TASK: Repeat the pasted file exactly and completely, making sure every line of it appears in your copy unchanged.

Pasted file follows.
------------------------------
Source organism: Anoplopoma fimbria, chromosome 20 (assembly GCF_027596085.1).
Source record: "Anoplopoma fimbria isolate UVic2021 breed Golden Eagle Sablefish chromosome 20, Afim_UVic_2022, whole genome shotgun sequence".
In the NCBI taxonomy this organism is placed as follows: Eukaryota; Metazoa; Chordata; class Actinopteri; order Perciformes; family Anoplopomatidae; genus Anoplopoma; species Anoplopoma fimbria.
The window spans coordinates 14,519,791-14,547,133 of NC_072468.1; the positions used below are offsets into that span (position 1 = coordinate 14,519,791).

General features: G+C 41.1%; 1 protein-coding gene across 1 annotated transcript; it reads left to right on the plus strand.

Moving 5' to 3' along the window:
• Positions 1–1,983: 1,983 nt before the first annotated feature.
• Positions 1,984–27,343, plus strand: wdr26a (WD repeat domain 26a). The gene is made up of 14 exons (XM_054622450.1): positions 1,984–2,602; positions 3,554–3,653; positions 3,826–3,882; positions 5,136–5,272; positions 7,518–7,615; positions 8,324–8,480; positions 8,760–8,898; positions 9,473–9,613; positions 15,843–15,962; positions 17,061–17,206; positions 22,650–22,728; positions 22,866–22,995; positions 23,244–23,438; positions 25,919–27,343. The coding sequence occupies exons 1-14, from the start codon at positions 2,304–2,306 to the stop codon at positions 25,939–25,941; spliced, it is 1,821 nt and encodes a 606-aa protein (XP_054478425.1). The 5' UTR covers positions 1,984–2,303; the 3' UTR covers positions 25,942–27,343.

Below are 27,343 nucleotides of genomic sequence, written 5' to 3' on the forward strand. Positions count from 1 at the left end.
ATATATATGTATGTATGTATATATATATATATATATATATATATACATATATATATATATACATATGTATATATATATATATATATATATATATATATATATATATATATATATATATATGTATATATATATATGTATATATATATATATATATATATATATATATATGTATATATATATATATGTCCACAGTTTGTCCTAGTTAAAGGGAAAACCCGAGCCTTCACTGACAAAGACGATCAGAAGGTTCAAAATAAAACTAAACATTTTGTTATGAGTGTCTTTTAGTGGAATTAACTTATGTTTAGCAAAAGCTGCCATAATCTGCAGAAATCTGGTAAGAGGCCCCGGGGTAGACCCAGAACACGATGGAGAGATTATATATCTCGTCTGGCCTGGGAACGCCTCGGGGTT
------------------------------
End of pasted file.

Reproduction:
Source organism: Anoplopoma fimbria, chromosome 20 (assembly GCF_027596085.1).
Source record: "Anoplopoma fimbria isolate UVic2021 breed Golden Eagle Sablefish chromosome 20, Afim_UVic_2022, whole genome shotgun sequence".
In the NCBI taxonomy this organism is placed as follows: Eukaryota; Metazoa; Chordata; class Actinopteri; order Perciformes; family Anoplopomatidae; genus Anoplopoma; species Anoplopoma fimbria.
The window spans coordinates 14,519,791-14,547,133 of NC_072468.1; the positions used below are offsets into that span (position 1 = coordinate 14,519,791).

General features: G+C 41.1%; 1 protein-coding gene across 1 annotated transcript; it reads left to right on the plus strand.

Moving 5' to 3' along the window:
• Positions 1–1,983: 1,983 nt before the first annotated feature.
• Positions 1,984–27,343, plus strand: wdr26a (WD repeat domain 26a). The gene is made up of 14 exons (XM_054622450.1): positions 1,984–2,602; positions 3,554–3,653; positions 3,826–3,882; positions 5,136–5,272; positions 7,518–7,615; positions 8,324–8,480; positions 8,760–8,898; positions 9,473–9,613; positions 15,843–15,962; positions 17,061–17,206; positions 22,650–22,728; positions 22,866–22,995; positions 23,244–23,438; positions 25,919–27,343. The coding sequence occupies exons 1-14, from the start codon at positions 2,304–2,306 to the stop codon at positions 25,939–25,941; spliced, it is 1,821 nt and encodes a 606-aa protein (XP_054478425.1). The 5' UTR covers positions 1,984–2,303; the 3' UTR covers positions 25,942–27,343.

Below are 27,343 nucleotides of genomic sequence, written 5' to 3' on the forward strand. Positions count from 1 at the left end.
ATATATATGTATGTATGTATATATATATATATATATATATATATACATATATATATATATACATATGTATATATATATATATATATATATATATATATATATATATATATATATATATATGTATATATATATATGTATATATATATATATATATATATATATATATATGTATATATATATATATGTCCACAGTTTGTCCTAGTTAAAGGGAAAACCCGAGCCTTCACTGACAAAGACGATCAGAAGGTTCAAAATAAAACTAAACATTTTGTTATGAGTGTCTTTTAGTGGAATTAACTTATGTTTAGCAAAAGCTGCCATAATCTGCAGAAATCTGGTAAGAGGCCCCGGGGTAGACCCAGAACACGATGGAGAGATTATATATCTCGTCTGGCCTGGGAACGCCTCGGGGTT